Tapping Medical Intelligence for Pakistan

The term ‘Medical Intelligence’ or MEDINT has been in use since World War II, but assumed much prominence in the wake of the COVID-19 pandemic. Mainstream media outlets reported that despite routine collection of MEDINT, national intelligence services of certain developed countries fell short of predicting or preparing for a bio-hazard.

Outside the developed world, the concept of MEDINT eluded even the topmost national security planners, at least prior to COVID-19. It was beyond anyone’s imagination that a little known virus, spread in Wuhan (China), will expand globally through passengers’ transmission. Calling it short-sightedness would be somewhat unfair, since the threat of hybrid conflicts and nuclear wars took up most of the contingency planning and preparedness.

The threat of chemical, biological, radiological and nuclear (CBRN) attacks has been routinely factored into the training regimen of Pakistan Armed Forces and the National Disaster Management Authority, though a few may have imagined a scenario involving bio-hazards from disorganised/irregular carriers i.e. ordinary citizens who may or may not be aware that they are infected. This has severely complicated the threat analysis paradigm while also impacting overall relief efforts. Alternatively, this phenomenon has rejuvenated the debate about adequate priorities to non-traditional security threats.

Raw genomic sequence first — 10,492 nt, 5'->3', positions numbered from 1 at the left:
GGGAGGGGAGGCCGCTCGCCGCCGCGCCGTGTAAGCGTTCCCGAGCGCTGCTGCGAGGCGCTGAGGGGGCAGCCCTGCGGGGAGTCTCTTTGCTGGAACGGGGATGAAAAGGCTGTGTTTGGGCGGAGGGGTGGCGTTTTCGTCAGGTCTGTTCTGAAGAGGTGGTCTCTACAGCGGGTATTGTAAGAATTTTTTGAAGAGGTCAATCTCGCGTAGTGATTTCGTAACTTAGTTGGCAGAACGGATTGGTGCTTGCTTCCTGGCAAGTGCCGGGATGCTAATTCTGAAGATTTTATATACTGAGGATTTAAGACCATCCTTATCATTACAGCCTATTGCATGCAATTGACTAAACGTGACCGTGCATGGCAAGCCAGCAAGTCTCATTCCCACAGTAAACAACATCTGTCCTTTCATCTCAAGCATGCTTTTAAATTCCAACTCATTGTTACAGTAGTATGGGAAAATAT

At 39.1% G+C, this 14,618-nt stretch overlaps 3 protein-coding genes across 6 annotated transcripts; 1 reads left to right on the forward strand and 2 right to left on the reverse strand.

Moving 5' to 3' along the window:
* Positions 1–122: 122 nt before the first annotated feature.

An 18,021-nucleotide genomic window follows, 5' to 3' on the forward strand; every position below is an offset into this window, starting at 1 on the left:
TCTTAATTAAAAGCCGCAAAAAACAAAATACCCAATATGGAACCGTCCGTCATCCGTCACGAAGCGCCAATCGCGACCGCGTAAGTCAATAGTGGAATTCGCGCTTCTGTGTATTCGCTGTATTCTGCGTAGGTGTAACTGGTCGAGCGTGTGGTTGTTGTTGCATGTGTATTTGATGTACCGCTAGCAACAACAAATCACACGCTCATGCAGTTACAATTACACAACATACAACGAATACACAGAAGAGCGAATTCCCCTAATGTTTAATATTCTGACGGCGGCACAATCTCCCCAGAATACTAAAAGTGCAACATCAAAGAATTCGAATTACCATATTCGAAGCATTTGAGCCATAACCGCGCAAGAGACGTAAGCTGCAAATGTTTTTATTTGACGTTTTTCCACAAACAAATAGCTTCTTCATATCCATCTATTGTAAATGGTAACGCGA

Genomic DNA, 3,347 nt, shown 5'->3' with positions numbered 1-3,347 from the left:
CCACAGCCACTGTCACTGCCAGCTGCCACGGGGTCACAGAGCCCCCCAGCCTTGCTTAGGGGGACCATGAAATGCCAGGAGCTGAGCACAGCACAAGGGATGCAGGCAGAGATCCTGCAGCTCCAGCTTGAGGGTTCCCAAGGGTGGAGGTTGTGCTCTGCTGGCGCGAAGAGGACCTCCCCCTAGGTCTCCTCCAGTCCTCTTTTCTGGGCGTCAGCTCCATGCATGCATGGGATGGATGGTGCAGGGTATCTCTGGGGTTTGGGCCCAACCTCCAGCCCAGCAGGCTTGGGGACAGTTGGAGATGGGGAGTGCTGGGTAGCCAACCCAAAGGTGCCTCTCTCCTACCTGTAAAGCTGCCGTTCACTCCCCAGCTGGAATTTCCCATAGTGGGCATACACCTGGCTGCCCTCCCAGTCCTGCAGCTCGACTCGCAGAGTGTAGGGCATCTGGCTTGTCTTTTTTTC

To understand the rationale behind MEDINT, it is helpful to examine doctrinal definitions espoused by some of the world’s leading armed forces.

The definition of MEDINT in the US Department of Defence Dictionary, also mentioned in the 2017 Joint Publication 2-01 ‘Joint and National Intelligence Support to Military Operations,’ is:

That category of intelligence resulting from collection, evaluation, analysis,  and  interpretation  of  foreign  medical,  bio-scientific,  and  environmental  information that is of interest to strategic planning and to military medical planning and operations for the conservation of the fighting strength of friendly forces and the formation of assessments of foreign medical capabilities in both military and civilian sectors. Also called MEDINT.”

Similarly, NATO’s 2019 Allied Joint Doctrine for Medical Support (AJP-4.10) defines MEDINT as:

The key difference we can observe in the doctrinal literature of the two trans-atlantic military camps is that while NATO countries include epidemiological information as part of MEDINT, the US does not.